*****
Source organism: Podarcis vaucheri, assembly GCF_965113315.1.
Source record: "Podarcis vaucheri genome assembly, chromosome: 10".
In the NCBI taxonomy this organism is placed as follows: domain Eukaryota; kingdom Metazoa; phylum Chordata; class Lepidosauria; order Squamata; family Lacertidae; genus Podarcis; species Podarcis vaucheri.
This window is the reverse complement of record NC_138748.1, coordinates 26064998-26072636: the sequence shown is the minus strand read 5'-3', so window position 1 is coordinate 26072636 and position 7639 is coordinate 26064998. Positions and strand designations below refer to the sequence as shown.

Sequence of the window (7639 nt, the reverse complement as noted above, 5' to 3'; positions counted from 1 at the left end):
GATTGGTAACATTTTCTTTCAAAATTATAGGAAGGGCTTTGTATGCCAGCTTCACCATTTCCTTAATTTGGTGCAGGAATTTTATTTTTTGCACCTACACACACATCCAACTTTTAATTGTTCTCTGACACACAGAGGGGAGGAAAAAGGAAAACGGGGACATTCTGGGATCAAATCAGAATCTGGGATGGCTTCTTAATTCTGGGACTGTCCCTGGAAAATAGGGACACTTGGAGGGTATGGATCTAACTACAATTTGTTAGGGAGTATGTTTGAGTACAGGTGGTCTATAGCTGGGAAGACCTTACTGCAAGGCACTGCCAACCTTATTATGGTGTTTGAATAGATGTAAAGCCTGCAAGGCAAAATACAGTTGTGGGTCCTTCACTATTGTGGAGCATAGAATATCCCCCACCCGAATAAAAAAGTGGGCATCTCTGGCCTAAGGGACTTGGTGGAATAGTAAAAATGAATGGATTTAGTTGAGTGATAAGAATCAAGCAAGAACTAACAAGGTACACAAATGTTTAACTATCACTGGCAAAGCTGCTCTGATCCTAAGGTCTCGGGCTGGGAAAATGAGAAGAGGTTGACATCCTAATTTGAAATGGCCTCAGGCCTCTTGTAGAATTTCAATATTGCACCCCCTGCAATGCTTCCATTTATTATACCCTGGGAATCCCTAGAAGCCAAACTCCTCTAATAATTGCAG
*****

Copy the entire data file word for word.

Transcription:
Source organism: Podarcis vaucheri, assembly GCF_965113315.1.
Source record: "Podarcis vaucheri genome assembly, chromosome: 10".
In the NCBI taxonomy this organism is placed as follows: domain Eukaryota; kingdom Metazoa; phylum Chordata; class Lepidosauria; order Squamata; family Lacertidae; genus Podarcis; species Podarcis vaucheri.
This window is the reverse complement of record NC_138748.1, coordinates 26064998-26072636: the sequence shown is the minus strand read 5'-3', so window position 1 is coordinate 26072636 and position 7639 is coordinate 26064998. Positions and strand designations below refer to the sequence as shown.

Sequence of the window (7639 nt, the reverse complement as noted above, 5' to 3'; positions counted from 1 at the left end):
GATTGGTAACATTTTCTTTCAAAATTATAGGAAGGGCTTTGTATGCCAGCTTCACCATTTCCTTAATTTGGTGCAGGAATTTTATTTTTTGCACCTACACACACATCCAACTTTTAATTGTTCTCTGACACACAGAGGGGAGGAAAAAGGAAAACGGGGACATTCTGGGATCAAATCAGAATCTGGGATGGCTTCTTAATTCTGGGACTGTCCCTGGAAAATAGGGACACTTGGAGGGTATGGATCTAACTACAATTTGTTAGGGAGTATGTTTGAGTACAGGTGGTCTATAGCTGGGAAGACCTTACTGCAAGGCACTGCCAACCTTATTATGGTGTTTGAATAGATGTAAAGCCTGCAAGGCAAAATACAGTTGTGGGTCCTTCACTATTGTGGAGCATAGAATATCCCCCACCCGAATAAAAAAGTGGGCATCTCTGGCCTAAGGGACTTGGTGGAATAGTAAAAATGAATGGATTTAGTTGAGTGATAAGAATCAAGCAAGAACTAACAAGGTACACAAATGTTTAACTATCACTGGCAAAGCTGCTCTGATCCTAAGGTCTCGGGCTGGGAAAATGAGAAGAGGTTGACATCCTAATTTGAAATGGCCTCAGGCCTCTTGTAGAATTTCAATATTGCACCCCCTGCAATGCTTCCATTTATTATACCCTGGGAATCCCTAGAAGCCAAACTCCTCTAATAATTGCAG